With Australia’s death toll from COVID-19 having surpassed 10,000 from more than eight million reported cases, Burnet Institute Director and CEO Professor Brendan Crabb AC believes a change of attitude is urgently needed to address growing concerns over the transmissibility of the Omicron BA.4 and BA.5 sub-variants.
Professor Crabb told ABC Radio Melbourne Mornings program a ‘vaccine set-and-forget’ mindset and popular view that ‘COVID’s in the rear-view mirror’ has not served Australia well.
“The individual risk for most people is relatively low, so the mindset that I’m talking about, the casual mindset is totally understandable,” Professor Crabb told host Waleed Ali.
“But at a community level, where virtually every person in the community is going to get COVID, the numbers and impact then are huge, and that’s where this individual responsibility versus public civic duty thing kicks in.
“There are important health issues for every one of us who gets COVID, but the real thing is trying to protect the rest of our community.”
Professor Crabb said many people who’ve had COVID and recovered, think ‘what’s the big deal?’
“The big deal is, you’re very likely to get it again, and you’re likely to get it again after that, and you’re likely to get it again after that, and every time, we now know there’s cumulative damage to the individual,” he said.
Professor Crabb said that while restrictive measures such as lockdowns are no longer necessary to address the pandemic, Australia has the necessary tools and knowledge including:
- vaccines and the need to be fully vaccinated,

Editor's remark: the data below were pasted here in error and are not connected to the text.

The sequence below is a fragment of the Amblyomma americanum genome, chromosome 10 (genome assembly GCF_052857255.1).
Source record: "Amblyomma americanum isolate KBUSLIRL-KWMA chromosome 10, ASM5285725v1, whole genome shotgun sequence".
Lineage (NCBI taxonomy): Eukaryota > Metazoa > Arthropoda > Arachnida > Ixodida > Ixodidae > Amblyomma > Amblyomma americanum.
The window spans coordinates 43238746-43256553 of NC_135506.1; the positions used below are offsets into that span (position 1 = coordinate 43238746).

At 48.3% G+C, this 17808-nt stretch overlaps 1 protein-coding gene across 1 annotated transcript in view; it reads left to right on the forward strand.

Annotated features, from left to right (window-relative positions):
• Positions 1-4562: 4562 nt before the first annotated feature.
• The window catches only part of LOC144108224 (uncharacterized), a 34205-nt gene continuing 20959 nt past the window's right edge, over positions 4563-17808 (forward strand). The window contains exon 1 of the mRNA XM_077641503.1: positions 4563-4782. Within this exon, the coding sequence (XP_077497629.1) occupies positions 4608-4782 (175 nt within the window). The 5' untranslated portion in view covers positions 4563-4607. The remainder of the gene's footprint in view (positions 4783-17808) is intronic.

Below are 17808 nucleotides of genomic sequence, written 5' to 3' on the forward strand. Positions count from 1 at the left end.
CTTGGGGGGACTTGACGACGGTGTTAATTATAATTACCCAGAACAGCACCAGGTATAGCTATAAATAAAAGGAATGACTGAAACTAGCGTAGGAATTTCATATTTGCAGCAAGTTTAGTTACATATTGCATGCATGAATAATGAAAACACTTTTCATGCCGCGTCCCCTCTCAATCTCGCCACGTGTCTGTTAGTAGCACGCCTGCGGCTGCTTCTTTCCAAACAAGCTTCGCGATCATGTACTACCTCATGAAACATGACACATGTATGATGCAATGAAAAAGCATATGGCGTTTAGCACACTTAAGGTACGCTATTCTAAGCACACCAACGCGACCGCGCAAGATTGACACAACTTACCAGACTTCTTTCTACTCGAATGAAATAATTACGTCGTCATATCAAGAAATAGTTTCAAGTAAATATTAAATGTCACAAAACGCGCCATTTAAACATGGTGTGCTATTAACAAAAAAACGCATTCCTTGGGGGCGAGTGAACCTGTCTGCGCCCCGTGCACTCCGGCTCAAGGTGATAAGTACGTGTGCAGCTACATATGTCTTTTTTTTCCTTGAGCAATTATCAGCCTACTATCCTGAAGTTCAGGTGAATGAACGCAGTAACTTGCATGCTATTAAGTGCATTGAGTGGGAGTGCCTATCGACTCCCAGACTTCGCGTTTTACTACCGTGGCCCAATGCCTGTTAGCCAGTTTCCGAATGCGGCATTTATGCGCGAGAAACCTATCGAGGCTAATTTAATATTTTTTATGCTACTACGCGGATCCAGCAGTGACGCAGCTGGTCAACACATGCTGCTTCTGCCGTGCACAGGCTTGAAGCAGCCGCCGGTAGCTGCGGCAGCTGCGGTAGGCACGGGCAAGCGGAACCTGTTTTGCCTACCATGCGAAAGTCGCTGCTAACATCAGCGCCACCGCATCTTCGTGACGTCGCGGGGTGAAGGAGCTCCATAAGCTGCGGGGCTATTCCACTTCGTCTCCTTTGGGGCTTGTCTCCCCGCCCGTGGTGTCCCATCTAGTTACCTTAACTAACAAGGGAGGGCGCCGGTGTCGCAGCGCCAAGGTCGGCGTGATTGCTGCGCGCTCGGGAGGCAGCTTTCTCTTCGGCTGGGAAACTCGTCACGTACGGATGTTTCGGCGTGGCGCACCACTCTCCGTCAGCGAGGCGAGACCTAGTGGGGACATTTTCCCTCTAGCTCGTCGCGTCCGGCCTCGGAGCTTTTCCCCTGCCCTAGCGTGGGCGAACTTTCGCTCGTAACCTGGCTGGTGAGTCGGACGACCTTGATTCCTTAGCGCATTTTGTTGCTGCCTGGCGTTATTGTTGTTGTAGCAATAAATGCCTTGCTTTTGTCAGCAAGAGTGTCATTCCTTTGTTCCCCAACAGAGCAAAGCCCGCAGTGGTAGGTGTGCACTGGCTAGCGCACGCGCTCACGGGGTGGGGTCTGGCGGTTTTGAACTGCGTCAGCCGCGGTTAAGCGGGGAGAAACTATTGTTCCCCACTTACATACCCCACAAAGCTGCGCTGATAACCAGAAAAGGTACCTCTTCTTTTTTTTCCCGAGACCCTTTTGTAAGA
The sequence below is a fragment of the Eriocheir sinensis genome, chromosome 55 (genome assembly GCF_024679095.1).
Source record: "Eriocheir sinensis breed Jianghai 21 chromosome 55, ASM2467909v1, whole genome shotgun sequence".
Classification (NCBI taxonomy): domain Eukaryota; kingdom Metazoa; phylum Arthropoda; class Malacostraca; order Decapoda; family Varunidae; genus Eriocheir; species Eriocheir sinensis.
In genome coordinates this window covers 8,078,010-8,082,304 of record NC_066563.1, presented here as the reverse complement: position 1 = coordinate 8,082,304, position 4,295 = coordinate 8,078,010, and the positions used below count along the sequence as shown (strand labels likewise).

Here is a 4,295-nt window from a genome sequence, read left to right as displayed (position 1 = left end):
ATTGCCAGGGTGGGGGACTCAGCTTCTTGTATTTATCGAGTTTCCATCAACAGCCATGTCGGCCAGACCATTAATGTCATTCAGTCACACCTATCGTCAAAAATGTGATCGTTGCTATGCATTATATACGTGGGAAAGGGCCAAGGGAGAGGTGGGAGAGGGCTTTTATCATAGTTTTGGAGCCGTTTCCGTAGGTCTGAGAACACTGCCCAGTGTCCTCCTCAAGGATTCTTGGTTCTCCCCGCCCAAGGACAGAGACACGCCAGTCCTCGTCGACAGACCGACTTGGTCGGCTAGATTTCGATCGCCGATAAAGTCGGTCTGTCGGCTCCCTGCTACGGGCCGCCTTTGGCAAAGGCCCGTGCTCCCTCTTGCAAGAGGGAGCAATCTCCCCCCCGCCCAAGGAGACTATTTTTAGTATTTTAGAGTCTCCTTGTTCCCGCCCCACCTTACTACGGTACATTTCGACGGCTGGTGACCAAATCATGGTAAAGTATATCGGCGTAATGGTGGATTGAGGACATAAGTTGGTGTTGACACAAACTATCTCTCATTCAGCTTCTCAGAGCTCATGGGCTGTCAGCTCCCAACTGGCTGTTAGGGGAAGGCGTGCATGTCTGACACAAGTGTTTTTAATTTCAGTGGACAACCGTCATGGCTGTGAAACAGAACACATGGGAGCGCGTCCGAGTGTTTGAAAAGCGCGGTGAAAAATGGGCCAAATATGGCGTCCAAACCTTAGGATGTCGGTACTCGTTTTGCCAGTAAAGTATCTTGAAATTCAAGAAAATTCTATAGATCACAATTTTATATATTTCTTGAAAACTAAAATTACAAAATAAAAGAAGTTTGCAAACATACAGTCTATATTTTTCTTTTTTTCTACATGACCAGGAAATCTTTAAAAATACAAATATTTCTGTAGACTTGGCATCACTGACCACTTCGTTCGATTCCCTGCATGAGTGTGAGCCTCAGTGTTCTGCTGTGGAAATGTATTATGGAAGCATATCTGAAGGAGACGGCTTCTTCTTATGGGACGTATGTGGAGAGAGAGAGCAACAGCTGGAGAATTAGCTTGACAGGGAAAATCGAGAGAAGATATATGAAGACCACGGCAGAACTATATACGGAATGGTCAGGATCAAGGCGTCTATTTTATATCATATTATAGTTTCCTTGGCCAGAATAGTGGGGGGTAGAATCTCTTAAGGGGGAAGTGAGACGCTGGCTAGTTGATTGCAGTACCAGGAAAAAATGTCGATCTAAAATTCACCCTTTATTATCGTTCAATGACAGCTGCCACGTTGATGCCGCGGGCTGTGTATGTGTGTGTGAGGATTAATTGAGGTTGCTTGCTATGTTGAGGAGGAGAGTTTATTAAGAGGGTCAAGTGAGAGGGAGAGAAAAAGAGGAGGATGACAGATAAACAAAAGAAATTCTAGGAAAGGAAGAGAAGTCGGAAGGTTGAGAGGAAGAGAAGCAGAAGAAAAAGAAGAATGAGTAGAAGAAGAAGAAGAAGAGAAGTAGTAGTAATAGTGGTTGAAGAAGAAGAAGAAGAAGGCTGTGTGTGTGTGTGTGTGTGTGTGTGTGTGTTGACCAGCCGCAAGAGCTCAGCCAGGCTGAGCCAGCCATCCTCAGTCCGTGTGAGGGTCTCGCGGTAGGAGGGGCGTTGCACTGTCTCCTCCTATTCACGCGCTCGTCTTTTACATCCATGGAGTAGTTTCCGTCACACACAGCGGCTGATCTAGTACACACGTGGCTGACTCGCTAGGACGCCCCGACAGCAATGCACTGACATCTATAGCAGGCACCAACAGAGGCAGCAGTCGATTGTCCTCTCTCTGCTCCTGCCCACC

- continuing to test and isolate if positive,
- a focus on clean air and better ventilation, and
- the ongoing use of masks
“This is an airborne disease, so we want the places we go in to have clean air – and if it doesn’t have clean air, you need to wear a mask, and you need to be helped in that,” Professor Crabb said.
“Something we could try with all of these interventions … is the prime minister, the health minister, the premiers getting up and talking about the value of them, showing people how to use them, showing how people can get them.
“I think there’s a massive campaign that we could have about airborne controls and of masks that matches what we do for vaccines.”
Asked whether people could be relied on to wear masks in the absence of a mandate, Professor Crabb said: “You can’t mandate something, if you haven’t won the community over first as to why you’re mandating it.”
“We mandate road safety … with licences and drink driving and seatbelts, and so on, and we all accept that because we’re sold on the reasons.
“But we’re not sold on the reasons to do what we can for COVID – and that’s why that’s the most important thing. That’s the attitude change I’ve spoken about.”
Click here to listen to the interview in full.